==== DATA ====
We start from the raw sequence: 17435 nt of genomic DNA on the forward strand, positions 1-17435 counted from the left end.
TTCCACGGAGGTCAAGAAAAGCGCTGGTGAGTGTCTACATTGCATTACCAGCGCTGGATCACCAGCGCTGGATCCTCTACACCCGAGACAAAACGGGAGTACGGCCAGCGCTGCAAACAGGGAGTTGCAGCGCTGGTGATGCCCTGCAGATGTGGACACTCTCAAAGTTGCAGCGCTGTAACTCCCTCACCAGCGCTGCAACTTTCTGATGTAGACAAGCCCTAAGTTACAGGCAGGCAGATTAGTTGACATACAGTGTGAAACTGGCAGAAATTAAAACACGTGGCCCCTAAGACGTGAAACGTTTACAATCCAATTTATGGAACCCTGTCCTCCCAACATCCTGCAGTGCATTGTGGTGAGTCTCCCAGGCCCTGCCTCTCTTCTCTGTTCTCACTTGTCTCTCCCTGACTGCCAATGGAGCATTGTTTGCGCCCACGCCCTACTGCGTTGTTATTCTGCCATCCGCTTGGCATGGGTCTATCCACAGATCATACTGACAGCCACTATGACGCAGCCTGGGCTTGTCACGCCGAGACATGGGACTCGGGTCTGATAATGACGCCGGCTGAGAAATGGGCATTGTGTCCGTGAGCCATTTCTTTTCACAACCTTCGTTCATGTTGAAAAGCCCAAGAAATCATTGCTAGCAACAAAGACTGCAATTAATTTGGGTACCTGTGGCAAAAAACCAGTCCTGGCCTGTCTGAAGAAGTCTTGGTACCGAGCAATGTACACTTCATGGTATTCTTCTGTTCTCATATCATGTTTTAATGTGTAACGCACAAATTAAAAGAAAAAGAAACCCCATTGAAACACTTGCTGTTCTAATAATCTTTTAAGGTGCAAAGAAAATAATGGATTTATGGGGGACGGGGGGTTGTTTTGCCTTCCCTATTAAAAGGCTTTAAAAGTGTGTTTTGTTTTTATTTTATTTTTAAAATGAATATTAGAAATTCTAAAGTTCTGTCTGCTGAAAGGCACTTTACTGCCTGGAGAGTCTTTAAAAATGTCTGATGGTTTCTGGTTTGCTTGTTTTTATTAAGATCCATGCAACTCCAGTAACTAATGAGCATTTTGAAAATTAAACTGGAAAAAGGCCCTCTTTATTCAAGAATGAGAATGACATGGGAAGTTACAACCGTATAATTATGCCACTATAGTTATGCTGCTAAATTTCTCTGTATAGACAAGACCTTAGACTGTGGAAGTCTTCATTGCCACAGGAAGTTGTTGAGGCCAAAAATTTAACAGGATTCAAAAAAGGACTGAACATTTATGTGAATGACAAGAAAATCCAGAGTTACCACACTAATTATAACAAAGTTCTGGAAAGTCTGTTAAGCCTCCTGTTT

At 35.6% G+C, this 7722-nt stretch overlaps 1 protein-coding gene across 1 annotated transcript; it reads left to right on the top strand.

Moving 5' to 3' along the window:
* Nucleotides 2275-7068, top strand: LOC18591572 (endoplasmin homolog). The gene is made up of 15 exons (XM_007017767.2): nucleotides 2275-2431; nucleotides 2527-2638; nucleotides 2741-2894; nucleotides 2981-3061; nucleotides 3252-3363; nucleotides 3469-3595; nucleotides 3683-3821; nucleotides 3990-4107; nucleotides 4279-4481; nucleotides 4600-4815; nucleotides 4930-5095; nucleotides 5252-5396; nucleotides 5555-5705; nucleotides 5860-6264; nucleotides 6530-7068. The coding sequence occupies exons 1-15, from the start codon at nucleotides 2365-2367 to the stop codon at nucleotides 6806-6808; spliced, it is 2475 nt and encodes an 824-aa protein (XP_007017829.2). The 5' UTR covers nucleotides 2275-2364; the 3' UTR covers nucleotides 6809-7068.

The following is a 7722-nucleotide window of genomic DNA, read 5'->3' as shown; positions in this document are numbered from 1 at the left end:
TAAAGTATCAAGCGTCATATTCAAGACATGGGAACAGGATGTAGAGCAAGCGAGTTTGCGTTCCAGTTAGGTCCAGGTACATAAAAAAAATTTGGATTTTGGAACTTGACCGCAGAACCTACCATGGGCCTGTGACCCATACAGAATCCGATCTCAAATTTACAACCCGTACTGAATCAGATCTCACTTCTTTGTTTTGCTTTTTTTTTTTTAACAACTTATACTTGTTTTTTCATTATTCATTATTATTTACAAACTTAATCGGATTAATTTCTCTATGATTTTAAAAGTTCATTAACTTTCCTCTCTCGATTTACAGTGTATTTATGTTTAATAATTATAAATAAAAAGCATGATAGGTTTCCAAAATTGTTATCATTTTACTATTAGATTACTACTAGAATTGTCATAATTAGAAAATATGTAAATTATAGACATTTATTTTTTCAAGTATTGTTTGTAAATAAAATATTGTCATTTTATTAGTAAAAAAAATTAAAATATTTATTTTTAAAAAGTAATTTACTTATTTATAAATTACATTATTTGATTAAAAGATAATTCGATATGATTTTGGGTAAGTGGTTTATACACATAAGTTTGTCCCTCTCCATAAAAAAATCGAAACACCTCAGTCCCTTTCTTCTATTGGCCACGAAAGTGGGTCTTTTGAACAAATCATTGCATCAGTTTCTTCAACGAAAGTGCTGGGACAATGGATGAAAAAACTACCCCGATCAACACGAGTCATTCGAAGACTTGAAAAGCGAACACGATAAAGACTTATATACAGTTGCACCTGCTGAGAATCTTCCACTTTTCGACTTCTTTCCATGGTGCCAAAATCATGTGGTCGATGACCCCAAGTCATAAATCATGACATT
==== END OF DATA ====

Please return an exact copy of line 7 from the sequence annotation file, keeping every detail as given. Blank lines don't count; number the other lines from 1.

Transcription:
TAAAGTATCAAGCGTCATATTCAAGACATGGGAACAGGATGTAGAGCAAGCGAGTTTGCGTTCCAGTTAGGTCCAGGTACATAAAAAAAATTTGGATTTTGGAACTTGACCGCAGAACCTACCATGGGCCTGTGACCCATACAGAATCCGATCTCAAATTTACAACCCGTACTGAATCAGATCTCACTTCTTTGTTTTGCTTTTTTTTTTTTAACAACTTATACTTGTTTTTTCATTATTCATTATTATTTACAAACTTAATCGGATTAATTTCTCTATGATTTTAAAAGTTCATTAACTTTCCTCTCTCGATTTACAGTGTATTTATGTTTAATAATTATAAATAAAAAGCATGATAGGTTTCCAAAATTGTTATCATTTTACTATTAGATTACTACTAGAATTGTCATAATTAGAAAATATGTAAATTATAGACATTTATTTTTTCAAGTATTGTTTGTAAATAAAATATTGTCATTTTATTAGTAAAAAAAATTAAAATATTTATTTTTAAAAAGTAATTTACTTATTTATAAATTACATTATTTGATTAAAAGATAATTCGATATGATTTTGGGTAAGTGGTTTATACACATAAGTTTGTCCCTCTCCATAAAAAAATCGAAACACCTCAGTCCCTTTCTTCTATTGGCCACGAAAGTGGGTCTTTTGAACAAATCATTGCATCAGTTTCTTCAACGAAAGTGCTGGGACAATGGATGAAAAAACTACCCCGATCAACACGAGTCATTCGAAGACTTGAAAAGCGAACACGATAAAGACTTATATACAGTTGCACCTGCTGAGAATCTTCCACTTTTCGACTTCTTTCCATGGTGCCAAAATCATGTGGTCGATGACCCCAAGTCATAAATCATGACATT